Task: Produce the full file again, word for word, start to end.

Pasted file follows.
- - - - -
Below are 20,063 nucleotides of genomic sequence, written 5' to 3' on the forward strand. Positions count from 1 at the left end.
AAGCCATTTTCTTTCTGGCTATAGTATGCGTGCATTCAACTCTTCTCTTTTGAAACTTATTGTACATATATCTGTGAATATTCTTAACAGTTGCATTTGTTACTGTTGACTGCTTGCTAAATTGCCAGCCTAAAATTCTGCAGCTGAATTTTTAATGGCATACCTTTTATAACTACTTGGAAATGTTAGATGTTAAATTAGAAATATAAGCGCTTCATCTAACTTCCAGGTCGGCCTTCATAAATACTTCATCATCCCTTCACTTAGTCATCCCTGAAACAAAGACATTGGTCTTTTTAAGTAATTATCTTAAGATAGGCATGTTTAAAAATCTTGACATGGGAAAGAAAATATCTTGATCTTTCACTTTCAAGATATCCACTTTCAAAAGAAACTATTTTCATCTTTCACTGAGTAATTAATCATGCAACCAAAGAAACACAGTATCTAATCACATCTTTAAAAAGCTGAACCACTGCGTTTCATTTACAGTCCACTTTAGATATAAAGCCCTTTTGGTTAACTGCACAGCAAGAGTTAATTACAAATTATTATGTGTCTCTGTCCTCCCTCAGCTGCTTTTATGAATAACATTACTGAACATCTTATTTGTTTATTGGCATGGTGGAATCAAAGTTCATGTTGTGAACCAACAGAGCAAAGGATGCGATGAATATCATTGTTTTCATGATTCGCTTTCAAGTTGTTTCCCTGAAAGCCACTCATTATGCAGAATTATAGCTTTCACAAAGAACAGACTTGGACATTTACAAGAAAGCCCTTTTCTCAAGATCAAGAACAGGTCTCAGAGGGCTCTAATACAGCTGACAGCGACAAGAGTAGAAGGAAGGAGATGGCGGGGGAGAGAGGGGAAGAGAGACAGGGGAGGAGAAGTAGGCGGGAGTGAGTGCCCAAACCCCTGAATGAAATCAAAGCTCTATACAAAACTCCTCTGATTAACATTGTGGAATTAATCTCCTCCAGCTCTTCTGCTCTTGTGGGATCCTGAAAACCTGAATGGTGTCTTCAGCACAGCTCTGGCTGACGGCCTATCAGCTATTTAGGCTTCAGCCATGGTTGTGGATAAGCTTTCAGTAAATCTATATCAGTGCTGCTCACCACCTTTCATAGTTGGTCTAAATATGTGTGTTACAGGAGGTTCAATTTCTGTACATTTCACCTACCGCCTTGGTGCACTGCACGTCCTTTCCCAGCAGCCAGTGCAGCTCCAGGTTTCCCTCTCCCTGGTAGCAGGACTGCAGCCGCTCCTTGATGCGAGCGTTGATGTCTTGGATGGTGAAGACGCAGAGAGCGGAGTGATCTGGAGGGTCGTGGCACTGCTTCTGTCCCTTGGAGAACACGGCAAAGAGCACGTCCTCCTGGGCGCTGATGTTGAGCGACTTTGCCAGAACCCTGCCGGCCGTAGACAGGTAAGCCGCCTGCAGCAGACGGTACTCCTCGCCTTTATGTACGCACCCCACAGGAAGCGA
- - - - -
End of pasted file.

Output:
Below are 20,063 nucleotides of genomic sequence, written 5' to 3' on the forward strand. Positions count from 1 at the left end.
AAGCCATTTTCTTTCTGGCTATAGTATGCGTGCATTCAACTCTTCTCTTTTGAAACTTATTGTACATATATCTGTGAATATTCTTAACAGTTGCATTTGTTACTGTTGACTGCTTGCTAAATTGCCAGCCTAAAATTCTGCAGCTGAATTTTTAATGGCATACCTTTTATAACTACTTGGAAATGTTAGATGTTAAATTAGAAATATAAGCGCTTCATCTAACTTCCAGGTCGGCCTTCATAAATACTTCATCATCCCTTCACTTAGTCATCCCTGAAACAAAGACATTGGTCTTTTTAAGTAATTATCTTAAGATAGGCATGTTTAAAAATCTTGACATGGGAAAGAAAATATCTTGATCTTTCACTTTCAAGATATCCACTTTCAAAAGAAACTATTTTCATCTTTCACTGAGTAATTAATCATGCAACCAAAGAAACACAGTATCTAATCACATCTTTAAAAAGCTGAACCACTGCGTTTCATTTACAGTCCACTTTAGATATAAAGCCCTTTTGGTTAACTGCACAGCAAGAGTTAATTACAAATTATTATGTGTCTCTGTCCTCCCTCAGCTGCTTTTATGAATAACATTACTGAACATCTTATTTGTTTATTGGCATGGTGGAATCAAAGTTCATGTTGTGAACCAACAGAGCAAAGGATGCGATGAATATCATTGTTTTCATGATTCGCTTTCAAGTTGTTTCCCTGAAAGCCACTCATTATGCAGAATTATAGCTTTCACAAAGAACAGACTTGGACATTTACAAGAAAGCCCTTTTCTCAAGATCAAGAACAGGTCTCAGAGGGCTCTAATACAGCTGACAGCGACAAGAGTAGAAGGAAGGAGATGGCGGGGGAGAGAGGGGAAGAGAGACAGGGGAGGAGAAGTAGGCGGGAGTGAGTGCCCAAACCCCTGAATGAAATCAAAGCTCTATACAAAACTCCTCTGATTAACATTGTGGAATTAATCTCCTCCAGCTCTTCTGCTCTTGTGGGATCCTGAAAACCTGAATGGTGTCTTCAGCACAGCTCTGGCTGACGGCCTATCAGCTATTTAGGCTTCAGCCATGGTTGTGGATAAGCTTTCAGTAAATCTATATCAGTGCTGCTCACCACCTTTCATAGTTGGTCTAAATATGTGTGTTACAGGAGGTTCAATTTCTGTACATTTCACCTACCGCCTTGGTGCACTGCACGTCCTTTCCCAGCAGCCAGTGCAGCTCCAGGTTTCCCTCTCCCTGGTAGCAGGACTGCAGCCGCTCCTTGATGCGAGCGTTGATGTCTTGGATGGTGAAGACGCAGAGAGCGGAGTGATCTGGAGGGTCGTGGCACTGCTTCTGTCCCTTGGAGAACACGGCAAAGAGCACGTCCTCCTGGGCGCTGATGTTGAGCGACTTTGCCAGAACCCTGCCGGCCGTAGACAGGTAAGCCGCCTGCAGCAGACGGTACTCCTCGCCTTTATGTACGCACCCCACAGGAAGCGA